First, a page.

He doesn’t think much of our bishops, either: but what about the US?
George Weigel, in an article in First Things, dealing at length with Tony Bair’s autobiography and then with the papal visit to England and Scotland, has a great deal to say that many of us would agree with. He links these two apparently disparate phenomena in an interesting way, not one which does much for our national self-esteem. He doesn’t seem to see much hope for our future, or for that of our Church: and that’s where I think he’s just wrong.
“Blair’s recounting of the death and funeral of Diana, Princess of Wales” he writes, “brings into clearest focus the hollowness at the heart of the Britain he helped midwife into being… her state funeral, the prime minister decided, ‘had to be dignified; it had to be different; it had to be Diana’. What it didn’t have to be, at least by Blair’s account, was Christian, despite its being held in Westminster Abbey, ‘hard by the shrine of St Edward the Confessor and the sacring place of the kings of England’, as Evelyn Waugh once wrote. Somehow, according to Blair, ‘Elton John singing Candle in the Wind and doing it rather brilliantly’ was ‘in keeping with Westminster Abbey’. Well, yes, if Westminster Abbey is simply a stage, a shrine to the Real Absence on which any romance may be produced.”
“That this woman’s death,” comments Weigel, “however tragic, sent an entire country into a nervous breakdown says something deeply disturbing about the culture of contemporary Britain. That Tony Blair perceived this national crack-up as ‘a tide that had to be channelled’ rather than a nonsense that had to be confronted suggests that he is not quite the Churchillian figure some of his American admirers would like him to be.”
And that is the nation, argues Weigel, that in his gentle way Pope Benedict did confront. It was a confrontation that many of us had feared. For, as Weigel memorably puts it, “into the hollow soul of Britain during the Blair years roared any number of demons, such as those that could, with no fear of public retribution, describe the 83-year-old Pope Benedict as a former Nazi who ought to be arrested, on arrival in the United Kingdom, as the central figure in an international criminal conspiracy of child rapists and their abettors”.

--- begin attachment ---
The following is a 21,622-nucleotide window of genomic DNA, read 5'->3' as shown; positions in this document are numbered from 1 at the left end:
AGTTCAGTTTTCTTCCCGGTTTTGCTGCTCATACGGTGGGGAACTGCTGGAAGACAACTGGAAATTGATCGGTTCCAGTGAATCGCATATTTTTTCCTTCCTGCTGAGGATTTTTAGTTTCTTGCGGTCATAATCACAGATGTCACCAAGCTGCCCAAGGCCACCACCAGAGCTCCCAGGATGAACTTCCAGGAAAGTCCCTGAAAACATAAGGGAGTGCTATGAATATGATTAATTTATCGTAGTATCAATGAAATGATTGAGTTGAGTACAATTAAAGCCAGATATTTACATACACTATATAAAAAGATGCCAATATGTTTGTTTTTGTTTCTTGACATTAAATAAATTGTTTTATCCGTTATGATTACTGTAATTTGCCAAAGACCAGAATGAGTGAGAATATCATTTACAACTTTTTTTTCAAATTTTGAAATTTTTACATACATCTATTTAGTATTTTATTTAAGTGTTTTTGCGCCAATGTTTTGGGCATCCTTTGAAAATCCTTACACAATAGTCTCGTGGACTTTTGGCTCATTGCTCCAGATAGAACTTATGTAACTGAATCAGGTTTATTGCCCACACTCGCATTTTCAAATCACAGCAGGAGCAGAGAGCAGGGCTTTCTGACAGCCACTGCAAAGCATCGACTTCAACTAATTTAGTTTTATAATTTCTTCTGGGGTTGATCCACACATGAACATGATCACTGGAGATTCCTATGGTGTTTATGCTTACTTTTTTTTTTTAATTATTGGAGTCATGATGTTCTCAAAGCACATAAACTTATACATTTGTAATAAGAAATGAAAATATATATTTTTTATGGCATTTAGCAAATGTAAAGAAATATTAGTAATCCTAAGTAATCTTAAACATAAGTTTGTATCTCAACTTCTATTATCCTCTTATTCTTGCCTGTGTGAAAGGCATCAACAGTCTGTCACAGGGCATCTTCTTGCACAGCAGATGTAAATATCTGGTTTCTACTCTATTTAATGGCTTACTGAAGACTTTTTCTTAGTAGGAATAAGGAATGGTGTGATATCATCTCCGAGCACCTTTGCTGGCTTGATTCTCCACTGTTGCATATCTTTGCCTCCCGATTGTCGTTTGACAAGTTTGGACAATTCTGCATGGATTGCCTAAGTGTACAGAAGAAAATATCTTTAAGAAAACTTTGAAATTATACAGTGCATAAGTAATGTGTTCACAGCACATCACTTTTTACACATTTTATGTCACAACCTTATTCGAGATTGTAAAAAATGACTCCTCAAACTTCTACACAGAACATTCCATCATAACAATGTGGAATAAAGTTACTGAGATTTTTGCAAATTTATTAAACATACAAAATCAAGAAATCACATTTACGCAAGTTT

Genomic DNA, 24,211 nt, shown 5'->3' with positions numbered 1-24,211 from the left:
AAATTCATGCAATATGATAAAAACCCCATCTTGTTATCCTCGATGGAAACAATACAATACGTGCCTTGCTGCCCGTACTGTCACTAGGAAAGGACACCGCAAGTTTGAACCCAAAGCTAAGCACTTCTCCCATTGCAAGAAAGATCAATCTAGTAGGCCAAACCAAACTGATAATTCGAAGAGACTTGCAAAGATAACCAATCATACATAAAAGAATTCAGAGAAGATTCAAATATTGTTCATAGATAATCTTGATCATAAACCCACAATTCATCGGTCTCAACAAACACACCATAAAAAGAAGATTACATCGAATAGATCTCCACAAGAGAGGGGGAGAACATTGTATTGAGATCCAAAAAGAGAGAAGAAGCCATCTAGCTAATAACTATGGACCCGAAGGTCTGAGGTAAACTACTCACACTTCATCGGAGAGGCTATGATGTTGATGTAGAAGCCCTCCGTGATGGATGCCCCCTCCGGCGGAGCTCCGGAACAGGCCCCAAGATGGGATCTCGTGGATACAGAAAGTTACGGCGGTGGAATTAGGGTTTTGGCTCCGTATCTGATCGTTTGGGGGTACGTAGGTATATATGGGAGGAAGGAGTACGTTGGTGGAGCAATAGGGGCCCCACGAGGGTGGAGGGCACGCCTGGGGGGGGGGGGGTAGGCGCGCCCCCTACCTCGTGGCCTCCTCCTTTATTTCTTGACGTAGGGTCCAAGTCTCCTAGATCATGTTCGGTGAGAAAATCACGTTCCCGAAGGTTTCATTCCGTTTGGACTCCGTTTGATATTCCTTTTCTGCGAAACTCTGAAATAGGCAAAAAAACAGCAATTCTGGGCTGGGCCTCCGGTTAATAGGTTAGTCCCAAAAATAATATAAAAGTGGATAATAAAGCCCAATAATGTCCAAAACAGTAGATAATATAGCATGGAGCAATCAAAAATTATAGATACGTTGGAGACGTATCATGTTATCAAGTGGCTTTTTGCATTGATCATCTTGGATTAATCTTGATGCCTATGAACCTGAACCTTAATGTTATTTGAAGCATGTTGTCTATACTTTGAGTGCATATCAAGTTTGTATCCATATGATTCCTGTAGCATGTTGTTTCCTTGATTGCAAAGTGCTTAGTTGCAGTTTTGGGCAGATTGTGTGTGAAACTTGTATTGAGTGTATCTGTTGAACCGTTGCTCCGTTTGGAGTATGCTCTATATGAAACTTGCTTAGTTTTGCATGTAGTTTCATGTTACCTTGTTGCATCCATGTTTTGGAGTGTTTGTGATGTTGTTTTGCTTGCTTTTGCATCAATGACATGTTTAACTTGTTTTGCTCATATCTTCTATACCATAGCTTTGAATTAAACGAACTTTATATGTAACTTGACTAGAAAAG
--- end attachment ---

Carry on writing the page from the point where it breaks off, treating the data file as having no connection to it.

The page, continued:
Yes, but, but, but. If we are all so totally hollow, how come the British public generally (for, as we all noted with enormous relief, it wasn’t just Catholics) ignored the demons and responded so overwhelmingly positively to the Pope when they saw what he was actually like? That positive response was also an indication, just as powerful as the general response to the death of Diana, of the national soul: maybe it was even a sign that we had all moved on.
Weigel doesn’t seem to think that there’s much of a chance that Catholics in this country will respond in any lasting way to the challenge of the papal visit. He thinks little of our hierarchy, and quotes someone he describes as a “lucid observer” (I wonder who?) saying: “The British hierarchy didn’t do much wrong on this visit, but they did contain their enthusiasm until the secular press declared it a success, and then they joined in.”
Well, it may be true that “into the hollow soul of Britain during the Blair years roared any number of demons”, Dawkins and Tatchell being the chief archdemoniacs: but demons can be driven out: who listens to the “atheist coalition” now? And though I have great respect for Weigel, I wonder if he really thinks that this alleged hollowness is basically a British phenomenon to do with Blair (though undoubtedly “the people’s Tony” epitomised it to perfection here) or has to do more with the aggressive secularism that Pope Benedict has identified throughout western culture. What about the US, George? A certain hollowness there, too?
The Pope, I believe, released something in English, Welsh and Scottish Catholics that had been waiting to come out for years. I think that even lukewarm bishops (and none of them, have you noticed, have been anything less than publicly enthusiastic about the Pope since his visit, though quite a few were less than encouraging about it before it happened) will not be able to talk us down from that new confidence in ourselves and our religion. We just need a few good episcopal appointments from Cardinal Bertone to send a sign from Rome confirming that we are no longer on our own: and our churches, North and South of the border, will go from strength to strength. Don’t write us off yet, George Weigel: you just may have got us wrong.